North Carolina is a state located in the Southeastern United States along its Atlantic Seaboard. It is bordered by South Carolina on the south; Georgia on the southwest; Tennessee on the west; Virginia on the north; and the Atlantic Ocean on the east. North Carolina consists of three main geographic sections: the coastal plain, which occupies the eastern 45% of the state; the Piedmont region, which contains the middle 35%; and the Appalachian Mountains and foothills, which take up the remaining 20% of the state in the west.
The coastal plain begins in the east as a chain of narrow, sandy barrier islands known as the "Outer Banks". The Outer Banks encompass two sounds — Albemarle Sound in the north and Pamlico Sound in the south; they are the two largest landlocked sounds in the United States. Inland the coastal plain is relatively flat.
The Piedmont region meets the coastal plain along the "fall line," a line which marks the elevation at which waterfalls first appear on streams and rivers. It consists of gently rolling countryside frequently broken by hills or low isolated mountain ridges. The western section of the state is part of the Appalachian Mountain range. Among the subranges of the Appalachians located in the state are the Great Smoky Mountains, Blue Ridge Mountains, Balsams, Pisgahs, and the Black Mountains.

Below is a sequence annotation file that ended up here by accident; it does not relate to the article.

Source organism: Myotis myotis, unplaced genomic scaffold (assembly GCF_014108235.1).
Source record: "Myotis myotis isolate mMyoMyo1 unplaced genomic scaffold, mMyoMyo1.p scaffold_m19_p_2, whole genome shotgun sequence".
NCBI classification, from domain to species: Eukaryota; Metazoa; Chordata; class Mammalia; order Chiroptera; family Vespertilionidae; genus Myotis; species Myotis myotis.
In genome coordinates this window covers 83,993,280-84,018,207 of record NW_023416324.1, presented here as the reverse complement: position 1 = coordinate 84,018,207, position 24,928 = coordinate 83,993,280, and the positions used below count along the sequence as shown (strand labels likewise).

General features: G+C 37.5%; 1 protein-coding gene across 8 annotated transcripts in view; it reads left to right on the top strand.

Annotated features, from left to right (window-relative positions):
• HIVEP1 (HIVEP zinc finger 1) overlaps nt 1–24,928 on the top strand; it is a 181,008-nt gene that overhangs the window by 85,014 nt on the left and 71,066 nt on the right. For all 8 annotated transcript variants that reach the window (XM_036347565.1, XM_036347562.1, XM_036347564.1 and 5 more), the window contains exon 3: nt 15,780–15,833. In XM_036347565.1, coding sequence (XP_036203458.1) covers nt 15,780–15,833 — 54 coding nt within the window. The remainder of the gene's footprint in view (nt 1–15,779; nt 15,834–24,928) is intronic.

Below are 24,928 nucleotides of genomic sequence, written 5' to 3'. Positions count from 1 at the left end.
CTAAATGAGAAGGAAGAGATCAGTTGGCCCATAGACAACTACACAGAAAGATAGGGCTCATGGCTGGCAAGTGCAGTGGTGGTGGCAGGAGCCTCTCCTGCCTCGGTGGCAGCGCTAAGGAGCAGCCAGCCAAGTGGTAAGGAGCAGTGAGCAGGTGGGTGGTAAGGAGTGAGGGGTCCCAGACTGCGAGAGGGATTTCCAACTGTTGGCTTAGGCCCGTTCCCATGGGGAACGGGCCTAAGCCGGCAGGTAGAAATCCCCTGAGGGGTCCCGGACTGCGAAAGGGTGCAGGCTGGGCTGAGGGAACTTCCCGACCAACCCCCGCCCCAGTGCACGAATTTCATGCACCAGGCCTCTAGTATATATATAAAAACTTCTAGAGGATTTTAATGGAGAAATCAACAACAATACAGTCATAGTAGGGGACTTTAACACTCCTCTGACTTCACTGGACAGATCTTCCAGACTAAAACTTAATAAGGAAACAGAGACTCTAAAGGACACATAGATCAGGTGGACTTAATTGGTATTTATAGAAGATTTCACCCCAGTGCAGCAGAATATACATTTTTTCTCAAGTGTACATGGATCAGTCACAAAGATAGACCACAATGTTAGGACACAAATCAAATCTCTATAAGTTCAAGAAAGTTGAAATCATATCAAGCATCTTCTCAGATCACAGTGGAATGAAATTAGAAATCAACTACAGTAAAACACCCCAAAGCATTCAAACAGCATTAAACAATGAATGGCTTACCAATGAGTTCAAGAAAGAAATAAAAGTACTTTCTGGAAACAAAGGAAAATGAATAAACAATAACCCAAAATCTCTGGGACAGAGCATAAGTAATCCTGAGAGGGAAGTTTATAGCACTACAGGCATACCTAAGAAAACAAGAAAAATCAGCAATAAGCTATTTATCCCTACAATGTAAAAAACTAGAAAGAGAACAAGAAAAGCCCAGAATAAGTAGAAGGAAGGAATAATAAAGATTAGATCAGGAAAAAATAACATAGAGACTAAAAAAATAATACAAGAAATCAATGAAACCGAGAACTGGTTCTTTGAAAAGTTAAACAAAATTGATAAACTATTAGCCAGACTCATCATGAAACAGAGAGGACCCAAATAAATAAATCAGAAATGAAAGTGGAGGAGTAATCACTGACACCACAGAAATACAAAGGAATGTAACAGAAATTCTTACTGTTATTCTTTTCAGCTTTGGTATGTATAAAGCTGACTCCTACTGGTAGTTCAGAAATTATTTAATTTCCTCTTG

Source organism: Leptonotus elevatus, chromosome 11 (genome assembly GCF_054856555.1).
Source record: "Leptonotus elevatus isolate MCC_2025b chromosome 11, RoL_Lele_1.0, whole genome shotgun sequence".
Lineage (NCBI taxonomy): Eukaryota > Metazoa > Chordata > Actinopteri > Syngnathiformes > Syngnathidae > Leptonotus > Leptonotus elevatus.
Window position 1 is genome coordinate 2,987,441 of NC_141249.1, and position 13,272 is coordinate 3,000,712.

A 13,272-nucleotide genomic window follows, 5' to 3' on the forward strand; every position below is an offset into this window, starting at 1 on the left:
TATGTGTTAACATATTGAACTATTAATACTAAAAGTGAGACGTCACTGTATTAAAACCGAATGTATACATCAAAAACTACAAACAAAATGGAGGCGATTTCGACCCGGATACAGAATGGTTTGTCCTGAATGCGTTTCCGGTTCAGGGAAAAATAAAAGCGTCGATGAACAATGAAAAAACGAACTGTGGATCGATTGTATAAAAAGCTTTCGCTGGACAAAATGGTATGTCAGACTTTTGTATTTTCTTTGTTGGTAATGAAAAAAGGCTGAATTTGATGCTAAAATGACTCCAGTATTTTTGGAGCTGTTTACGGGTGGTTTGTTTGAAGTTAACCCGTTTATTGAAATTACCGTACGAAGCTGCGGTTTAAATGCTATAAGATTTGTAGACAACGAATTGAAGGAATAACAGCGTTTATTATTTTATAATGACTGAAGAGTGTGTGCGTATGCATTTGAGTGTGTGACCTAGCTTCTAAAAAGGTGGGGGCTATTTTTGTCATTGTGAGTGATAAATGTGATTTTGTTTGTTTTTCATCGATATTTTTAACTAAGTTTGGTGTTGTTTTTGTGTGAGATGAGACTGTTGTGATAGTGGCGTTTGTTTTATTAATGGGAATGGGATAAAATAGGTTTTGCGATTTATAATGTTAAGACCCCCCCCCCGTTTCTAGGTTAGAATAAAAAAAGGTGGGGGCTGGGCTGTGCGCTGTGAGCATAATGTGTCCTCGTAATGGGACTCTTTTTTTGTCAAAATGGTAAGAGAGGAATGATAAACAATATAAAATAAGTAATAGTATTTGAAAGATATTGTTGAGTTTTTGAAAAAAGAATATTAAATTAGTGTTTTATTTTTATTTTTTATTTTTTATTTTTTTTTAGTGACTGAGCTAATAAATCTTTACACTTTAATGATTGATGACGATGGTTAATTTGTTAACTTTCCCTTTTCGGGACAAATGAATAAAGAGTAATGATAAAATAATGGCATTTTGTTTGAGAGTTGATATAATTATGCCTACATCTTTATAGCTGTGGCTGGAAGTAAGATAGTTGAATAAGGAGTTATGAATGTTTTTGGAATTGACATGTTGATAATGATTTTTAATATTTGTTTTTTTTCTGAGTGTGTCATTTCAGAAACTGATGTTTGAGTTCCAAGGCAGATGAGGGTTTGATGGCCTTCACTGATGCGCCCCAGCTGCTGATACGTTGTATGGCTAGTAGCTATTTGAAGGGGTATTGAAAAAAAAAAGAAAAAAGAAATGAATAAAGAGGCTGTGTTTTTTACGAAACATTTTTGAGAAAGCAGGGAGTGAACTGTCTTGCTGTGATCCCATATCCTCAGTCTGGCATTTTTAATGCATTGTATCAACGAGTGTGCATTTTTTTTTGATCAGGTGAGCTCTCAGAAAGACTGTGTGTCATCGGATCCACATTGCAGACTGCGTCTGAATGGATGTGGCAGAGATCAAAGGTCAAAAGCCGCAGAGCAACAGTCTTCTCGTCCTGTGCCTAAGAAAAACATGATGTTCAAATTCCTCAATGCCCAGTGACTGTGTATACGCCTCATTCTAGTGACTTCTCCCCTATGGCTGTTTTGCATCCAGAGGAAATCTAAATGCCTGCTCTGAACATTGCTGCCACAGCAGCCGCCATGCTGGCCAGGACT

Due to its wide range of elevation, from sea level on the coast to over 6,000 feet in the mountains, North Carolina has the most variation in climate of all the Southeastern states. As such, the climate of the state ranges from a warm, humid subtropical climate near the coast to one which is humid climate in the mountains. Winters in western North Carolina typically feature significant snowfall and subfreezing temperatures more akin to a northern state than a southern one.